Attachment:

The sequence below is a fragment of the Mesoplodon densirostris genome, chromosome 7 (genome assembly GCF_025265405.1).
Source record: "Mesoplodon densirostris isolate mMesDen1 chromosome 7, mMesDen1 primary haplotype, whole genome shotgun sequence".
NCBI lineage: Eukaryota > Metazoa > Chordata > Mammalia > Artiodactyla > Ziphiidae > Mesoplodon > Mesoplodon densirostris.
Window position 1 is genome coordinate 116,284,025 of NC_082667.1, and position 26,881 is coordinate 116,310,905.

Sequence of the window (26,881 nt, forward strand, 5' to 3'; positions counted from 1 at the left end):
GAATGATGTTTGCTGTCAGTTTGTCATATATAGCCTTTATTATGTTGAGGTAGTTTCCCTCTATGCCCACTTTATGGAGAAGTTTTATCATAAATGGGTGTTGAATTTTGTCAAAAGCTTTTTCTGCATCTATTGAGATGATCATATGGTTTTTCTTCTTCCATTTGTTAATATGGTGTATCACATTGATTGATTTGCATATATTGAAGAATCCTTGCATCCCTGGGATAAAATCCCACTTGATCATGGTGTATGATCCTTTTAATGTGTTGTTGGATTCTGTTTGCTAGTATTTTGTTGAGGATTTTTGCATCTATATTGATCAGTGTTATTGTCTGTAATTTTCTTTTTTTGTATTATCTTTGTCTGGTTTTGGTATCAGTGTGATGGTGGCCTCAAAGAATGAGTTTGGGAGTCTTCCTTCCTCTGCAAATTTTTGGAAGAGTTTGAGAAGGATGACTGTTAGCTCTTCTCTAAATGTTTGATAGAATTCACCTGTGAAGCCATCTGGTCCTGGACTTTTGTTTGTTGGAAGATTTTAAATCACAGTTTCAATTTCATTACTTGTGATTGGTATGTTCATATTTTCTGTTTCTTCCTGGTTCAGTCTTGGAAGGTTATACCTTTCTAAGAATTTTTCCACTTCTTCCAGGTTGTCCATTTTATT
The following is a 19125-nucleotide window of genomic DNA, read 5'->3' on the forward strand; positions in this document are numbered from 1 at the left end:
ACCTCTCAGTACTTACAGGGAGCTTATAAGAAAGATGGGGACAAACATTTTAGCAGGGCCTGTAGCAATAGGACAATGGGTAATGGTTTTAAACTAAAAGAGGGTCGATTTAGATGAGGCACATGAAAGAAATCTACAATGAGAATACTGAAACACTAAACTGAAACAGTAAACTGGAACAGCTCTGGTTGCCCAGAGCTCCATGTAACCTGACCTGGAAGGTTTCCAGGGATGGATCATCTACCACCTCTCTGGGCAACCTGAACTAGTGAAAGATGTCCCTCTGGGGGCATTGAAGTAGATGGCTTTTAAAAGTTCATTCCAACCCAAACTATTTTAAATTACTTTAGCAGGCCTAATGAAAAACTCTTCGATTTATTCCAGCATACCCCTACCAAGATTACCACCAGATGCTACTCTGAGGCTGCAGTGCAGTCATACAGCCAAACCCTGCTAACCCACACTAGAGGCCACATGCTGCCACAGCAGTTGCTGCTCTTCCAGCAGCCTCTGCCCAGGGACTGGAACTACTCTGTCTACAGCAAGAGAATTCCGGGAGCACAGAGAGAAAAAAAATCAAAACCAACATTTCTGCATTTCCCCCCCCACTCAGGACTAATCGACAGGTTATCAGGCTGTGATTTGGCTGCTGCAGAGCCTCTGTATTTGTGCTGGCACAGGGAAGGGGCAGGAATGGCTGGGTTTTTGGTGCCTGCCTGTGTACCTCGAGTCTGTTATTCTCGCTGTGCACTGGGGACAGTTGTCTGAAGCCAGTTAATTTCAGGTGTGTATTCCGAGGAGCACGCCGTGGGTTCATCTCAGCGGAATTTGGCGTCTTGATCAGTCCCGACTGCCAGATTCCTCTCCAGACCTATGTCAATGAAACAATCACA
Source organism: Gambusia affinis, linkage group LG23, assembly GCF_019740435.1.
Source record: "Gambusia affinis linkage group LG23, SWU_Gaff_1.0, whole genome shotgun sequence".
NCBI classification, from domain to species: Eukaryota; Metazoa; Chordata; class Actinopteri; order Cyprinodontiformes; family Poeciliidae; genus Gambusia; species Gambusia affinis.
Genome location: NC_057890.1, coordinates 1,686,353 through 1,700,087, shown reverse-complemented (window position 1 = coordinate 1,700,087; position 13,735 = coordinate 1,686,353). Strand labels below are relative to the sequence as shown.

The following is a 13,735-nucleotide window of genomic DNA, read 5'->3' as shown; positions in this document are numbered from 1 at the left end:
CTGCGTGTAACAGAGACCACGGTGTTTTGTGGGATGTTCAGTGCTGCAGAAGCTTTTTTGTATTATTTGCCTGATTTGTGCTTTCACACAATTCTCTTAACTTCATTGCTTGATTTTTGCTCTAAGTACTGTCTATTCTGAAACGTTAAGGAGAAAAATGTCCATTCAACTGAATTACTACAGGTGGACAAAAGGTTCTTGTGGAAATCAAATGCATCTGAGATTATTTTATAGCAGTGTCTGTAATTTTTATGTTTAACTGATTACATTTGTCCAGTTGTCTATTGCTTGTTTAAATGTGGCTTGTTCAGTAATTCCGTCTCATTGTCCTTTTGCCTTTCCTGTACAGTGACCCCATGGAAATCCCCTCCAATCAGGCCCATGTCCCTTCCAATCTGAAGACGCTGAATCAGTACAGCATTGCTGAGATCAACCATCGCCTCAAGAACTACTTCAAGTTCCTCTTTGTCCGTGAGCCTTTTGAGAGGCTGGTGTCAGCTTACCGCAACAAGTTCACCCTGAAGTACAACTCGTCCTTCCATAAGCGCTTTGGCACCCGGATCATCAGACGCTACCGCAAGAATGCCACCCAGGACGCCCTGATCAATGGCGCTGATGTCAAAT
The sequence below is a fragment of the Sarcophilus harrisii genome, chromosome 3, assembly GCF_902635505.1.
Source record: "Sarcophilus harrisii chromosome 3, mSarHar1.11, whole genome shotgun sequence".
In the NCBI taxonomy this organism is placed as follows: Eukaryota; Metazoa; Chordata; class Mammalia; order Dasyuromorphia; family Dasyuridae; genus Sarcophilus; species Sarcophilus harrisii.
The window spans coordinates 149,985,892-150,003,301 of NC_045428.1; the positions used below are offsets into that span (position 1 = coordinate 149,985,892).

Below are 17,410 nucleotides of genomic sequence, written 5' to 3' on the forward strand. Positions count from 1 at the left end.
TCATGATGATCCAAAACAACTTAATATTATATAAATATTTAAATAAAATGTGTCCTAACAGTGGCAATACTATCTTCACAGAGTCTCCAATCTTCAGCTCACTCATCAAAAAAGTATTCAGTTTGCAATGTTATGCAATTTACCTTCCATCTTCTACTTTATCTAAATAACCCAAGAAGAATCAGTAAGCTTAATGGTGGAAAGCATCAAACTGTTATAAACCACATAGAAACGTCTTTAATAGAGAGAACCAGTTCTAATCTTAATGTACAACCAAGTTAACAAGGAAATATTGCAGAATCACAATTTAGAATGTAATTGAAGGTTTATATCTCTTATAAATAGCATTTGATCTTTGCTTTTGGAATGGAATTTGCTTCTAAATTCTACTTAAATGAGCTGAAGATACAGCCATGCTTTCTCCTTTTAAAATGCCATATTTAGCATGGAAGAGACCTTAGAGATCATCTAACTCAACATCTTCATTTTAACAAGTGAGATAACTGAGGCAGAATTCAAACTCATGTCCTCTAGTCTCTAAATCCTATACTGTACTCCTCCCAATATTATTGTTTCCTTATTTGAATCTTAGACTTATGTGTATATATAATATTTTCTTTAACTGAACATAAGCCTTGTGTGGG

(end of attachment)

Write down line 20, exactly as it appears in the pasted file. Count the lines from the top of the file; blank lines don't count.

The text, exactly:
TCATGATGATCCAAAACAACTTAATATTATATAAATATTTAAATAAAATGTGTCCTAACAGTGGCAATACTATCTTCACAGAGTCTCCAATCTTCAGCTCACTCATCAAAAAAGTATTCAGTTTGCAATGTTATGCAATTTACCTTCCATCTTCTACTTTATCTAAATAACCCAAGAAGAATCAGTAAGCTTAATGGTGGAAAGCATCAAACTGTTATAAACCACATAGAAACGTCTTTAATAGAGAGAACCAGTTCTAATCTTAATGTACAACCAAGTTAACAAGGAAATATTGCAGAATCACAATTTAGAATGTAATTGAAGGTTTATATCTCTTATAAATAGCATTTGATCTTTGCTTTTGGAATGGAATTTGCTTCTAAATTCTACTTAAATGAGCTGAAGATACAGCCATGCTTTCTCCTTTTAAAATGCCATATTTAGCATGGAAGAGACCTTAGAGATCATCTAACTCAACATCTTCATTTTAACAAGTGAGATAACTGAGGCAGAATTCAAACTCATGTCCTCTAGTCTCTAAATCCTATACTGTACTCCTCCCAATATTATTGTTTCCTTATTTGAATCTTAGACTTATGTGTATATATAATATTTTCTTTAACTGAACATAAGCCTTGTGTGGG